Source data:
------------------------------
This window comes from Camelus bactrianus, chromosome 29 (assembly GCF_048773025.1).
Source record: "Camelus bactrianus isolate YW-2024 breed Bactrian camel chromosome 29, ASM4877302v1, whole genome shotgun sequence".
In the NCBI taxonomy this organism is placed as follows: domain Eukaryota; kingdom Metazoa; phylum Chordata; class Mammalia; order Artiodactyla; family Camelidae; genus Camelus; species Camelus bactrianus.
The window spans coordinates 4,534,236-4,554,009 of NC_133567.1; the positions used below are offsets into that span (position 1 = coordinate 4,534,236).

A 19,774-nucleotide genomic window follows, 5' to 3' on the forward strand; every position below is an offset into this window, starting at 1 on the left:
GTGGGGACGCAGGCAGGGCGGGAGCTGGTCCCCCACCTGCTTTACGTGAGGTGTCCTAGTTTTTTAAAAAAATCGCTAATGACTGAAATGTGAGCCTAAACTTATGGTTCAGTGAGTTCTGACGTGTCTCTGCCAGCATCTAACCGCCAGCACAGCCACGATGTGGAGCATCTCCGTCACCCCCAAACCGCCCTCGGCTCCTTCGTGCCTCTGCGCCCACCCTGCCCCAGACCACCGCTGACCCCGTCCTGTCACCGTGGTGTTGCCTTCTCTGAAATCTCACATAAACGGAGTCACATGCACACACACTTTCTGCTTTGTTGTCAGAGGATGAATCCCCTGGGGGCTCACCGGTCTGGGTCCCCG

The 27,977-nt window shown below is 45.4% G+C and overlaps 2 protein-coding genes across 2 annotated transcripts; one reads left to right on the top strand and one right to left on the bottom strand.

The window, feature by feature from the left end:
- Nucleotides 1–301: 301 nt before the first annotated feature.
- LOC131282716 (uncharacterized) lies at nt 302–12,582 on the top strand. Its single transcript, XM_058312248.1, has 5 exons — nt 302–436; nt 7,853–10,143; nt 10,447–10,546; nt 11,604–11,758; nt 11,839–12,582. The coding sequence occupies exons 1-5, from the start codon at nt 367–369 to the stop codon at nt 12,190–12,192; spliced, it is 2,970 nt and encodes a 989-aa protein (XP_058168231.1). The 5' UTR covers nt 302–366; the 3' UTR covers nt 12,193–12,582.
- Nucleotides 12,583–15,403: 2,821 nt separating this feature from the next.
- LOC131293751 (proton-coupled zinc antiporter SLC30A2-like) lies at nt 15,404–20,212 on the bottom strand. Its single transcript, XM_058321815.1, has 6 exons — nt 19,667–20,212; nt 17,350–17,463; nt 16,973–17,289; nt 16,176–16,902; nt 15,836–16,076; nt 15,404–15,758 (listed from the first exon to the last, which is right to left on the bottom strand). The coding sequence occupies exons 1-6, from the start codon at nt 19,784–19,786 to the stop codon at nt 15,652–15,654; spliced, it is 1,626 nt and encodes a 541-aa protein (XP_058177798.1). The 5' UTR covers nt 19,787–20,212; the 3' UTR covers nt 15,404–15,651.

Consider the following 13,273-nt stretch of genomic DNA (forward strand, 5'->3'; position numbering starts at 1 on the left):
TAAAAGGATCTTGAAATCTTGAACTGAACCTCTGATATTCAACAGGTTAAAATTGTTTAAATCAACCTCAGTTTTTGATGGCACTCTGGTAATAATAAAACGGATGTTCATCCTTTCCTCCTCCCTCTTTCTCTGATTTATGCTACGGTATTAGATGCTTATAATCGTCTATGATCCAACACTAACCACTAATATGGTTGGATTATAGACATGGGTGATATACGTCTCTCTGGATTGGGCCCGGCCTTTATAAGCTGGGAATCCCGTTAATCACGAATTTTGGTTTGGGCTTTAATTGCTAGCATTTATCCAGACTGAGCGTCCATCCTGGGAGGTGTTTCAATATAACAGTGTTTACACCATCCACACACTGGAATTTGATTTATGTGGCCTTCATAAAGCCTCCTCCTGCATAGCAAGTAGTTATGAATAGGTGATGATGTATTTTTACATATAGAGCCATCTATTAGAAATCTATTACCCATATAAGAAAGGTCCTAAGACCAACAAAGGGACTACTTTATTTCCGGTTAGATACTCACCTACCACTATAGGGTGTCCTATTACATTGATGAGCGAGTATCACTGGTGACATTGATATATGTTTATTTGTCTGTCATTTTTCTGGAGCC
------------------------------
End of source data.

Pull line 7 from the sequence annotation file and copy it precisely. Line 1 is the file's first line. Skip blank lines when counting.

The 27,977-nt window shown below is 45.4% G+C and overlaps 2 protein-coding genes across 2 annotated transcripts; one reads left to right on the top strand and one right to left on the bottom strand.